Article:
David Magraw was having good run of luck by the time July 18 came around.

David Magraw was having good run of luck by the time July 18 came around.


Magraw, an Independence resident who is known around a few poker tables, was leaving Harrah’s Casino in Kansas City on that day after a good run. In his wallet was $963, the result  of a week’s worth of winnings.


Because of the differences in temperature, Magraw dressed in layers that day. As he walked out, he began peeling off his long shirt and his sweat pants as he approached his car.


“It’s really cold in casinos,” Magraw said.


When he got to his car, he opened the door and finished taking off his sweat pants. Once finished, he got in and drove off, leaving the parking garage in a pretty good mood.


When he got home, nearly 15 miles away, it hit him.


Where was his wallet?


“I knew immediately what had happened,” he said. “I couldn’t believe it. I have never lost my wallet in my life. Never.”


He sped back to the casino and checked in with security. Because the public is prohibited from viewing security tapes, Magraw convinced them to check them and tell him if they had seen anything, which they did eventually and reported back.


And, sure enough, there was his car on the camera footage, pulling out of the garage with his wallet on top.


“It had more than just the money in it, too,” he said. “It had everything, a lot of personal stuff.”


When Magraw turned onto the road, the wallet slipped off the roof of his car. A mere 10 minutes later, Gary and Sharon Shenk of Blue Springs came driving up to the parking garage. They noticed a wallet in the middle of the road.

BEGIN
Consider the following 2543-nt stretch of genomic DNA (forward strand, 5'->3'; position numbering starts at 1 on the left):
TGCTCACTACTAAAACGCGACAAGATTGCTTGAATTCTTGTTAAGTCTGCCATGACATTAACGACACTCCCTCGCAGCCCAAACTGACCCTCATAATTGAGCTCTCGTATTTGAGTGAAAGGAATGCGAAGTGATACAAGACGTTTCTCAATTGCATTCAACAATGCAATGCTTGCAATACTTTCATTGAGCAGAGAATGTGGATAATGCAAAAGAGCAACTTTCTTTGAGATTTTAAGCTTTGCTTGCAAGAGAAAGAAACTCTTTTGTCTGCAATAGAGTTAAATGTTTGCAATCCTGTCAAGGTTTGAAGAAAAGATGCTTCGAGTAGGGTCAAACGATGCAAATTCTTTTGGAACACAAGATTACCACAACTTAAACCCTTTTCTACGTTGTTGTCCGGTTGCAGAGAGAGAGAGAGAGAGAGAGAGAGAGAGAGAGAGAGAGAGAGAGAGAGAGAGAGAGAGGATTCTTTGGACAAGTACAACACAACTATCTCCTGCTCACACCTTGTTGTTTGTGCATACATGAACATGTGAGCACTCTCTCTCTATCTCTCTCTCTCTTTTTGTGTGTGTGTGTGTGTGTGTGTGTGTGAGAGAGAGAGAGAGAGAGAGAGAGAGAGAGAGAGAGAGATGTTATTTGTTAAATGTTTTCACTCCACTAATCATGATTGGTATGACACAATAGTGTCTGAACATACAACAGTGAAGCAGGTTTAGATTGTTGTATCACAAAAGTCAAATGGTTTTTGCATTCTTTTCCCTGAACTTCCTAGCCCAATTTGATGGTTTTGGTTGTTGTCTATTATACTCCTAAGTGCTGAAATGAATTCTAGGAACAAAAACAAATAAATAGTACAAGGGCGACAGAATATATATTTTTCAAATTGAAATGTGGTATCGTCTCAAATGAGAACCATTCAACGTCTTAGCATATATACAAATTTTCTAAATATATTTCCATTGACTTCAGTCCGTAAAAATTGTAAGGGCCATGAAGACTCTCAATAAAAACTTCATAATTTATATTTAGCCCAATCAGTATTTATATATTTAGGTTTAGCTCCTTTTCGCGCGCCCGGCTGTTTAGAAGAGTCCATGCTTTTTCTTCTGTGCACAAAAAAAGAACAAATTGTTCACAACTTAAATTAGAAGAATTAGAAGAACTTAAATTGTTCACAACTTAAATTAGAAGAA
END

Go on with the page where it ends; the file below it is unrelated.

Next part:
“I thought it looked like a billfold,” Sharon said.


Up ahead of them, the Shenks saw a car full of kids, and they, too, were zeroing in on it.


“No way they were going to get it,” Sharon said. “I did a sharp u-turn and stopped the car, got out and picked it up.”


Gary laughed.


“They were yelling at us,” he said about the car full of kids. “He wouldn’t have gotten it back if they’d gotten it.”


The Shenks checked inside the wallet. Sharon was shocked.


“I knew there was a lot of money inside, but I didn’t count it,” he said. “It wasn’t mine.”


They checked the license and called their daughter who lives in Independence. She knew where Magraw’s street was, and the Shenks, who did go into the casino after finding the wallet but only for a little while, got in their car and drove over. While she scribbled a note and put it in Magraw’s mailbox, Magraw was at the casino trying to piece together what happened.


Magraw came home later that night, busted and upset.


The Shenks sat in their Blue Springs home, waiting for the call.


When he checked the mailbox the next afternoon, he couldn’t believe what he read.


“I told 40 people what happened, and they all said I’d never see it again,” Magraw said.


But he did. He drove over and knocked on the Shenks’ door and they returned his wallet. He offered them $100. They refused.


“I didn’t earn the money,” Gary said. “That kind of money isn’t going to make or break me. I feel better giving it back.”


It turns out the Shenks have had this happen to them at least four or five times. Gary once found a wallet with several gift cards inside. There was no license, but they were able to piece together an address by using a layaway receipt inside.


“We just find things,” Sharon said.


During their second meeting, on Monday, Magraw once again offered the Shenks $100.


And once again, they refused and said maybe they’d all meet again one day.